Fresh Air

Weekdays, Noon-1pm

An award-winning show and one of public radio's most iconic programs, Fresh Air is a weekday "talk show" that hardly fits the mold. The show is produced by WHYY.

Fresh Air opens the window on contemporary arts and issues with guests from worlds as diverse as literature and economics. Terry Gross is known for her extraordinary ability to engage guests of all dispositions.

Copyright 2016 Fresh Air. To see more, visit Fresh Air.

TERRY GROSS, HOST:

It's 3 a.m. and Whiskers has decided it's time for breakfast. He jumps up on your bed, gently paws at your eyelids and meows to be fed. Annoyed? Cat behavior specialist Sarah Ellis says you have only yourself to blame.

Ellis says that cat owners reinforce negative behaviors when they give in to them. "Cats are not necessarily born meowing and screaming at us for food, it's a behavior that they learned," Ellis tells Fresh Air's Terry Gross.

Fresh Air Weekend highlights some of the best interviews and reviews from past weeks, and new program elements specially paced for weekends. Our weekend show emphasizes interviews with writers, filmmakers, actors and musicians, and often includes excerpts from live in-studio concerts. This week:

Actress Pamela Adlon Says 'Better Things' Is Dedicated To Her Daughters: Adlon's new FX series is based on her own experience raising three girls as a single mom. Her daughters are "very much a part" of the show, she says.

Copyright 2016 Fresh Air. To see more, visit Fresh Air.

DAVE DAVIES, HOST:

You have to sympathize with the makers of Sully, director Clint Eastwood and screenwriter Todd Komarnicki. The focus of their story is Capt. Chesley "Sully" Sullenberger's aborted Jan. 15, 2009, flight, which lasted only 208 seconds. He flew out of New York's LaGuardia, hit a flock of geese, and made an unprecedented landing on the Hudson River, saving all 155 passengers and crew members.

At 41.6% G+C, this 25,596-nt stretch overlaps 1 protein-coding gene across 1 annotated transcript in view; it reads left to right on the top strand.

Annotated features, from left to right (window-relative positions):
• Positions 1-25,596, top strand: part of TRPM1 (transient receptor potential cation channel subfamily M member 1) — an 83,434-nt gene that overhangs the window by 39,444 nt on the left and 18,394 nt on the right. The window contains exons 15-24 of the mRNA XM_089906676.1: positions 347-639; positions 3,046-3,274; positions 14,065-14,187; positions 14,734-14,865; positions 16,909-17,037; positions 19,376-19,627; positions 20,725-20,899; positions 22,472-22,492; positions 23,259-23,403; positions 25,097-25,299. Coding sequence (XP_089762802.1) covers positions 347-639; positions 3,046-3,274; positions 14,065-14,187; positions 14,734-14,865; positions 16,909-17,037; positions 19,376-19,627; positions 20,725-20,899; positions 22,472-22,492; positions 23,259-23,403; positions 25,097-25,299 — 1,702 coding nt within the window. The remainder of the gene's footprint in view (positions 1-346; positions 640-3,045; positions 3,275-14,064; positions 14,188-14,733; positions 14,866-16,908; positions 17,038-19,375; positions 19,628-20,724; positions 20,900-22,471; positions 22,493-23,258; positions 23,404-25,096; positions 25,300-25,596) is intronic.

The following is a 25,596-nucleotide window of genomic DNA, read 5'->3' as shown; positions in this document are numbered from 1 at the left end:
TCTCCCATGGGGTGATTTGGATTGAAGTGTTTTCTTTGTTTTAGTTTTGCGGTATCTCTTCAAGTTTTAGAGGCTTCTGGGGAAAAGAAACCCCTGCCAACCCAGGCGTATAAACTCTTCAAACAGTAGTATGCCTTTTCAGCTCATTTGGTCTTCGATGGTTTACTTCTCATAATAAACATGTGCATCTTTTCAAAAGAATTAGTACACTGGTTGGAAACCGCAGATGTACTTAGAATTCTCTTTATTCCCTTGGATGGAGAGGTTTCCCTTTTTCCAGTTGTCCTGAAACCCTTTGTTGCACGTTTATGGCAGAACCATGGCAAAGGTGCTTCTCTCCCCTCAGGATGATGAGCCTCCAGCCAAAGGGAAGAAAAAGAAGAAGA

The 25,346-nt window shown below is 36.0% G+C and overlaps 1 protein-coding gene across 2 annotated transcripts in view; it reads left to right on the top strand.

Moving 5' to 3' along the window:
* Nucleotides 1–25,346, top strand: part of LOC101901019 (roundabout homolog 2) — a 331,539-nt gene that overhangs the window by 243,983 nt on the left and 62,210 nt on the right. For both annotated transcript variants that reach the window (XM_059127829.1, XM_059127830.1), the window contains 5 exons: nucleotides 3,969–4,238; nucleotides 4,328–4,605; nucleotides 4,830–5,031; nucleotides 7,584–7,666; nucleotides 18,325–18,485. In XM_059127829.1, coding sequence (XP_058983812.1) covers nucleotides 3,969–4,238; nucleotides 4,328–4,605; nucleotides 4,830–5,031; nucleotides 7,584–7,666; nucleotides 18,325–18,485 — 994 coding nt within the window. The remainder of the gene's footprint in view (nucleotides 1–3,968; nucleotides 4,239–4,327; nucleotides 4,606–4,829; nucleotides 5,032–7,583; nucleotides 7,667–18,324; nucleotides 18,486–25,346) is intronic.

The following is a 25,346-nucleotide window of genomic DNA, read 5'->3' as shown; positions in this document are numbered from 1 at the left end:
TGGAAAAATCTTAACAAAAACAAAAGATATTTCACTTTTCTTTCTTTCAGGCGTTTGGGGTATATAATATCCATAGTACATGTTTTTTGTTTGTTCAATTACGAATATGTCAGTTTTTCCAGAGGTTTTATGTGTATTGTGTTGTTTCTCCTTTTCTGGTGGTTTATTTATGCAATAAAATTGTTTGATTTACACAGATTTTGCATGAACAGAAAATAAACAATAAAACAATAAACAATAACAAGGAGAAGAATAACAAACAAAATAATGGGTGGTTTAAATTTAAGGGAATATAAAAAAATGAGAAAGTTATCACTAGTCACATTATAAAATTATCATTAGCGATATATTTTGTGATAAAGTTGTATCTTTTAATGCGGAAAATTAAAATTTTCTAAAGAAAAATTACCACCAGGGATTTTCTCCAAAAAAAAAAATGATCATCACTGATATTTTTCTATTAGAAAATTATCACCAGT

Copyright 2016 Fresh Air. To see more, visit Fresh Air.

TERRY GROSS, HOST:

Nels Cline is unabashed about his love for sound. "I get a kind of fundamental, if not moronic, pleasure from sound as soon as it starts," he tells Fresh Air's Terry Gross. "Even in sound checks, once we start playing, I'm in the zone. I'm happy, because I like playing."

Copyright 2016 Fresh Air. To see more, visit Fresh Air.

TERRY GROSS, HOST:

Copyright 2016 Fresh Air. To see more, visit Fresh Air.

TERRY GROSS, HOST:

Actress Pamela Adlon and comic Louis C.K. are no strangers to collaboration. They had already worked together on two different series — Lucky Louie and Louie — when C.K. suggested Adlon create her own show that she would star in. Initially, the single mother of three daughters balked.

"I was like, 'Are you crazy? I can't do that! I'm doing this and that, and I got the girls," Adlon tells Fresh Air's Terry Gross. But gradually the idea grew on her, and she began to think of the ways in which her own experiences could be fodder for a series.

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